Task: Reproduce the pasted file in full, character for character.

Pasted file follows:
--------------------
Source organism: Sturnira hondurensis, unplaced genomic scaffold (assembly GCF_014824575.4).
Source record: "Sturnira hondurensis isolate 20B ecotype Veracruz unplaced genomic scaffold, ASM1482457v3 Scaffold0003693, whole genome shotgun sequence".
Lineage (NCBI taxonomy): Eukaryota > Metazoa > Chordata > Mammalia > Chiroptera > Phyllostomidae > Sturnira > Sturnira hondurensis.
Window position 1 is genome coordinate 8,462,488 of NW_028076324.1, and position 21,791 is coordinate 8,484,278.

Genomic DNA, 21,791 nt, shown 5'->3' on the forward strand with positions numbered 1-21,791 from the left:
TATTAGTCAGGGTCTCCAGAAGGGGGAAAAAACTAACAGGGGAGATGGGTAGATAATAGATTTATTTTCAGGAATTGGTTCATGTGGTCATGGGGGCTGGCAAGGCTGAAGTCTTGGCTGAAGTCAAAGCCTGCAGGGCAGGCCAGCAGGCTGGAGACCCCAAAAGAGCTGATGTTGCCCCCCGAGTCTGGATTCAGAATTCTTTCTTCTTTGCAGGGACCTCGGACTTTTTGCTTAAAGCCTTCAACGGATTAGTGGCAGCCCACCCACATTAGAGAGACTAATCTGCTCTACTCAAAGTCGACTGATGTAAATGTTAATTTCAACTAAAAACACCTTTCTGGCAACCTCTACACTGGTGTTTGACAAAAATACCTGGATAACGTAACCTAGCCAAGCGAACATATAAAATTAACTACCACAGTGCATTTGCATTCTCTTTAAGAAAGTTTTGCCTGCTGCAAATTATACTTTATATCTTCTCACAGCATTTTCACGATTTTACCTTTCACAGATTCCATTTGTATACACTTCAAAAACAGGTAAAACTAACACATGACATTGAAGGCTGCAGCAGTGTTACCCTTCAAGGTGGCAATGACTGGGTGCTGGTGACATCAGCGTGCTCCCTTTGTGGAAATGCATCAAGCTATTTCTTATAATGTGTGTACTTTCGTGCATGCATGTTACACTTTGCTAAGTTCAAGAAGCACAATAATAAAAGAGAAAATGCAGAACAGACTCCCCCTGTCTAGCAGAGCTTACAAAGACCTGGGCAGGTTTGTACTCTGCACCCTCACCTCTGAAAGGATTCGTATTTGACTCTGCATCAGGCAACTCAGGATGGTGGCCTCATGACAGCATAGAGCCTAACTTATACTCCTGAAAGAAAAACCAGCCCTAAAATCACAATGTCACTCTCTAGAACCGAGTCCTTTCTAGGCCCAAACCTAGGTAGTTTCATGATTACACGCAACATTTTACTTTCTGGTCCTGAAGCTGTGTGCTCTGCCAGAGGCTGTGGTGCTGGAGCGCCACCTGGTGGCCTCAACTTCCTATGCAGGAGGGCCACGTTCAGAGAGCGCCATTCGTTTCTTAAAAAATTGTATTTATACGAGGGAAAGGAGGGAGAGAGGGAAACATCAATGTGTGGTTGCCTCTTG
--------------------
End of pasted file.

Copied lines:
Source organism: Sturnira hondurensis, unplaced genomic scaffold (assembly GCF_014824575.4).
Source record: "Sturnira hondurensis isolate 20B ecotype Veracruz unplaced genomic scaffold, ASM1482457v3 Scaffold0003693, whole genome shotgun sequence".
Lineage (NCBI taxonomy): Eukaryota > Metazoa > Chordata > Mammalia > Chiroptera > Phyllostomidae > Sturnira > Sturnira hondurensis.
Window position 1 is genome coordinate 8,462,488 of NW_028076324.1, and position 21,791 is coordinate 8,484,278.

Genomic DNA, 21,791 nt, shown 5'->3' on the forward strand with positions numbered 1-21,791 from the left:
TATTAGTCAGGGTCTCCAGAAGGGGGAAAAAACTAACAGGGGAGATGGGTAGATAATAGATTTATTTTCAGGAATTGGTTCATGTGGTCATGGGGGCTGGCAAGGCTGAAGTCTTGGCTGAAGTCAAAGCCTGCAGGGCAGGCCAGCAGGCTGGAGACCCCAAAAGAGCTGATGTTGCCCCCCGAGTCTGGATTCAGAATTCTTTCTTCTTTGCAGGGACCTCGGACTTTTTGCTTAAAGCCTTCAACGGATTAGTGGCAGCCCACCCACATTAGAGAGACTAATCTGCTCTACTCAAAGTCGACTGATGTAAATGTTAATTTCAACTAAAAACACCTTTCTGGCAACCTCTACACTGGTGTTTGACAAAAATACCTGGATAACGTAACCTAGCCAAGCGAACATATAAAATTAACTACCACAGTGCATTTGCATTCTCTTTAAGAAAGTTTTGCCTGCTGCAAATTATACTTTATATCTTCTCACAGCATTTTCACGATTTTACCTTTCACAGATTCCATTTGTATACACTTCAAAAACAGGTAAAACTAACACATGACATTGAAGGCTGCAGCAGTGTTACCCTTCAAGGTGGCAATGACTGGGTGCTGGTGACATCAGCGTGCTCCCTTTGTGGAAATGCATCAAGCTATTTCTTATAATGTGTGTACTTTCGTGCATGCATGTTACACTTTGCTAAGTTCAAGAAGCACAATAATAAAAGAGAAAATGCAGAACAGACTCCCCCTGTCTAGCAGAGCTTACAAAGACCTGGGCAGGTTTGTACTCTGCACCCTCACCTCTGAAAGGATTCGTATTTGACTCTGCATCAGGCAACTCAGGATGGTGGCCTCATGACAGCATAGAGCCTAACTTATACTCCTGAAAGAAAAACCAGCCCTAAAATCACAATGTCACTCTCTAGAACCGAGTCCTTTCTAGGCCCAAACCTAGGTAGTTTCATGATTACACGCAACATTTTACTTTCTGGTCCTGAAGCTGTGTGCTCTGCCAGAGGCTGTGGTGCTGGAGCGCCACCTGGTGGCCTCAACTTCCTATGCAGGAGGGCCACGTTCAGAGAGCGCCATTCGTTTCTTAAAAAATTGTATTTATACGAGGGAAAGGAGGGAGAGAGGGAAACATCAATGTGTGGTTGCCTCTTG